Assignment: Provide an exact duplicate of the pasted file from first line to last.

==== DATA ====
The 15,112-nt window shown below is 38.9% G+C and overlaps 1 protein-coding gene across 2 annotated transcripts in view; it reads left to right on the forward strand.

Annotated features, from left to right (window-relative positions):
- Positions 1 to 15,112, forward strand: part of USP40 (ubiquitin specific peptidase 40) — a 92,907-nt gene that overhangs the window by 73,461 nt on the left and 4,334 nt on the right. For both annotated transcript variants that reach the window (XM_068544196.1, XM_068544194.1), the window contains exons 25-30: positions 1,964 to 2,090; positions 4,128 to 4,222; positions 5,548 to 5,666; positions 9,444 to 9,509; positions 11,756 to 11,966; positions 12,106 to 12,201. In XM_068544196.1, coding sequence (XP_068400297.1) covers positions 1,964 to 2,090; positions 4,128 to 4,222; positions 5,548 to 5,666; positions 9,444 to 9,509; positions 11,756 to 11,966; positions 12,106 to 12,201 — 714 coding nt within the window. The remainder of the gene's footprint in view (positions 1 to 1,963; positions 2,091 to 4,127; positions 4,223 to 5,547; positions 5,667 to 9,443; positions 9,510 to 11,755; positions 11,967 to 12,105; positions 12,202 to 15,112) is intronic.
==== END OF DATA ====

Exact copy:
The 15,112-nt window shown below is 38.9% G+C and overlaps 1 protein-coding gene across 2 annotated transcripts in view; it reads left to right on the forward strand.

Annotated features, from left to right (window-relative positions):
- Positions 1 to 15,112, forward strand: part of USP40 (ubiquitin specific peptidase 40) — a 92,907-nt gene that overhangs the window by 73,461 nt on the left and 4,334 nt on the right. For both annotated transcript variants that reach the window (XM_068544196.1, XM_068544194.1), the window contains exons 25-30: positions 1,964 to 2,090; positions 4,128 to 4,222; positions 5,548 to 5,666; positions 9,444 to 9,509; positions 11,756 to 11,966; positions 12,106 to 12,201. In XM_068544196.1, coding sequence (XP_068400297.1) covers positions 1,964 to 2,090; positions 4,128 to 4,222; positions 5,548 to 5,666; positions 9,444 to 9,509; positions 11,756 to 11,966; positions 12,106 to 12,201 — 714 coding nt within the window. The remainder of the gene's footprint in view (positions 1 to 1,963; positions 2,091 to 4,127; positions 4,223 to 5,547; positions 5,667 to 9,443; positions 9,510 to 11,755; positions 11,967 to 12,105; positions 12,202 to 15,112) is intronic.